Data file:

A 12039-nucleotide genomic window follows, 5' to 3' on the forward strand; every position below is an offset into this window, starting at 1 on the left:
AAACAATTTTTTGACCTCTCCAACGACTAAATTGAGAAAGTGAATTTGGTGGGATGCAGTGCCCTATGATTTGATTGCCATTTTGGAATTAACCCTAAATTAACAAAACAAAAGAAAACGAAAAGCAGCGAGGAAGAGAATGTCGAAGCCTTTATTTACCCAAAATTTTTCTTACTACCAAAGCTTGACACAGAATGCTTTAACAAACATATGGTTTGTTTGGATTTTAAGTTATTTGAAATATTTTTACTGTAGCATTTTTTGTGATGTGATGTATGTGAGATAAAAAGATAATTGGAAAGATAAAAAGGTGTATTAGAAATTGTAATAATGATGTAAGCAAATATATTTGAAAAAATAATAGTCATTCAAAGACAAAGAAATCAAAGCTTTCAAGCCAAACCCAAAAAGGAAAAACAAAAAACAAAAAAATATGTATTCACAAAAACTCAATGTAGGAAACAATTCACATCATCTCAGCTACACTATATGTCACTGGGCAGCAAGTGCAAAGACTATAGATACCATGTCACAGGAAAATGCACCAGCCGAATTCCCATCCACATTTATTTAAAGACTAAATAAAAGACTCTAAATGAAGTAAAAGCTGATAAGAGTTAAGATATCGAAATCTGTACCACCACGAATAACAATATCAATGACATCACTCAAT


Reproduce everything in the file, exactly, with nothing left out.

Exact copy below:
A 12039-nucleotide genomic window follows, 5' to 3' on the forward strand; every position below is an offset into this window, starting at 1 on the left:
AAACAATTTTTTGACCTCTCCAACGACTAAATTGAGAAAGTGAATTTGGTGGGATGCAGTGCCCTATGATTTGATTGCCATTTTGGAATTAACCCTAAATTAACAAAACAAAAGAAAACGAAAAGCAGCGAGGAAGAGAATGTCGAAGCCTTTATTTACCCAAAATTTTTCTTACTACCAAAGCTTGACACAGAATGCTTTAACAAACATATGGTTTGTTTGGATTTTAAGTTATTTGAAATATTTTTACTGTAGCATTTTTTGTGATGTGATGTATGTGAGATAAAAAGATAATTGGAAAGATAAAAAGGTGTATTAGAAATTGTAATAATGATGTAAGCAAATATATTTGAAAAAATAATAGTCATTCAAAGACAAAGAAATCAAAGCTTTCAAGCCAAACCCAAAAAGGAAAAACAAAAAACAAAAAAATATGTATTCACAAAAACTCAATGTAGGAAACAATTCACATCATCTCAGCTACACTATATGTCACTGGGCAGCAAGTGCAAAGACTATAGATACCATGTCACAGGAAAATGCACCAGCCGAATTCCCATCCACATTTATTTAAAGACTAAATAAAAGACTCTAAATGAAGTAAAAGCTGATAAGAGTTAAGATATCGAAATCTGTACCACCACGAATAACAATATCAATGACATCACTCAAT